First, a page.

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Valérie Blass’ “Ne faire qu’un, ni même deux”
Curator Omar Lopez-Chahoud
Fairest of Them All
Untitled, this December’s buzziest new fair, is all about art’s dialogue with architecture.
Saxon Henry | Photo: Courtesy Images | November 19, 2012
Every art fair tells a story and “the end” for far too many brings sensory overload. This awareness by Omar Lopez-Chahoud inspired him to compose a calmer plotline for Untitled (Dec. 5-9, art-untitled.com), Miami Beach’s newest fair sitting squarely on the sand at the hem of Ocean Drive at 12th Street.
Not only did the New York City-based independent curator meticulously map out the placement of the art shown beneath the folds of the oceanside tent; he was involved in planning the organic flow of the space itself. Thanks to the brilliance of founder Jeffrey Lawson, who tapped Keenan/Riley Architects to design the tent and assist Lopez-Chahoud in creating the integrated floor plan he envisioned, Untitled has been actualized by a veritable “dream team.” Creating a dialogue between the space and the art was one of Lopez-Chahoud’s strongest intentions: “There will be an intrinsic relationship between the architecture and the art because the story I want to tell is that the architecture, in this sense, is art.”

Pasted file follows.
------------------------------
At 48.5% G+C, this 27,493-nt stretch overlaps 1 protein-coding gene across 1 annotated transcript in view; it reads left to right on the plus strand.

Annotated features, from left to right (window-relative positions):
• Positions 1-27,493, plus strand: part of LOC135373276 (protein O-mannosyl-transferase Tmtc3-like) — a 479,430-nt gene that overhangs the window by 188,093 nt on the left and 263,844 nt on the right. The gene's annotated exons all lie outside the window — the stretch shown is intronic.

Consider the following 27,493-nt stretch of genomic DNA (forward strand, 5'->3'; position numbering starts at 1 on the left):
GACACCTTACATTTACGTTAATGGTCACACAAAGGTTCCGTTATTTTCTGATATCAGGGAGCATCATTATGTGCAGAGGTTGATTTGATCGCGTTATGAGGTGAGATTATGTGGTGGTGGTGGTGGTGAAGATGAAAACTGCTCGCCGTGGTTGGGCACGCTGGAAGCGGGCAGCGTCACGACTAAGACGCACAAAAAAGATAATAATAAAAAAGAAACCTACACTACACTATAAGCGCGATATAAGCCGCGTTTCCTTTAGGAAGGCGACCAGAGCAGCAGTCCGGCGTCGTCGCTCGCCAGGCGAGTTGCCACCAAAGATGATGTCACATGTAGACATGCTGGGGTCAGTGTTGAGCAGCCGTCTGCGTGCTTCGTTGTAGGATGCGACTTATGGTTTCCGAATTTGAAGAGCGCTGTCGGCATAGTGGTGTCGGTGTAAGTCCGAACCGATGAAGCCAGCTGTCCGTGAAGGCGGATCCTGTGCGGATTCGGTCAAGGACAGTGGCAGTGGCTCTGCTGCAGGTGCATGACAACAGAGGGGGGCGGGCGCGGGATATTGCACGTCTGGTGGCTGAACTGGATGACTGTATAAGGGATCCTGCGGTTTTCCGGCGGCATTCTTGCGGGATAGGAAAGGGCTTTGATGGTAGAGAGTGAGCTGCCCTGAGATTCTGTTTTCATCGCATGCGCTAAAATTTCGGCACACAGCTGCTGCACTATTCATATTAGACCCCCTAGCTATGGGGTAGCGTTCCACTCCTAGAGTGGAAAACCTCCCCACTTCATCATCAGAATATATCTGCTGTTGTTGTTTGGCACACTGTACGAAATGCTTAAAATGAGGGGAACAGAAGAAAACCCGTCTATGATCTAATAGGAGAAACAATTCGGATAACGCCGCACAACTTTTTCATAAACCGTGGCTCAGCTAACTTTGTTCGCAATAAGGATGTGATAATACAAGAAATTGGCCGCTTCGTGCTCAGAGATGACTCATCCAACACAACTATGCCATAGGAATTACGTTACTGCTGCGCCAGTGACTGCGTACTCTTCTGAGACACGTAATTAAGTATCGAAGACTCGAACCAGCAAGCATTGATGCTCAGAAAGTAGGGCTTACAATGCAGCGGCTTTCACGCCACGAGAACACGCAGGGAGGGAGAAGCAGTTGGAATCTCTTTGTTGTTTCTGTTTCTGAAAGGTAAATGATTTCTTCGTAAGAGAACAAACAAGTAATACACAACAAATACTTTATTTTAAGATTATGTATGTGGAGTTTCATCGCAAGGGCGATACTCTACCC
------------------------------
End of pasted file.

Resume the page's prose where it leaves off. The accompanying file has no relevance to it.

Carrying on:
Using his curatorial skills to their fullest, Lopez-Chahoud set out to facilitate a “conversation” between the work by the artists, the arrangements of the 50 or so galleries exhibiting, and the participation of four nonprofit organizations. “I’ve been studying other fairs to understand why so many of them cause exhaustion, and I found only a few that didn’t,” he says. “My favorite of these was Frieze New York, which had the strongest emphasis on the curatorial—a key to preventing overwhelm, I think.”
In order to achieve the sense of ease he foresaw, Lopez-Chahoud edited the exhibitions and installations contained within the Keenan/Riley structure with an eye to bringing the fair a sense of intimacy. “Creating a dialogue between art and the space has been part of the program from the beginning,” remarks John Keenan. “We’ve designed a plan different from the typical ‘ice-cube tray’ with equal rows of booths and uniform walkways. Because the tent is on the beach, we took advantage of views with the structure.”
Lopez-Chahoud agrees that the laid-back vibe of the setting brought layers of meaning: “Even good art becomes diluted if the editing process is not thoughtful; and the art that is shown has to be stronger than the social element swirling around it or the experience is a hectic one. Organizing the art and the gathering spaces to have a relaxed attitude will prevent these missteps.”
Terrence Riley sees the effort they have put into the process as a perfect alignment of everyone’s goals and aspirations. “The town square of Miami Beach is really the beach itself,” he says. “That makes the sand the perfect place for Untitled to debut.”
As for the edgy, nondescript name, Lawson explains, “The name came out of trying not to have a name! We wanted a title that did not overshadow the fair.”
Looks as though Miami Beach has another page-turner in the mix of fairs during Art Fair Week, one that should prove to be a satisfying “read.”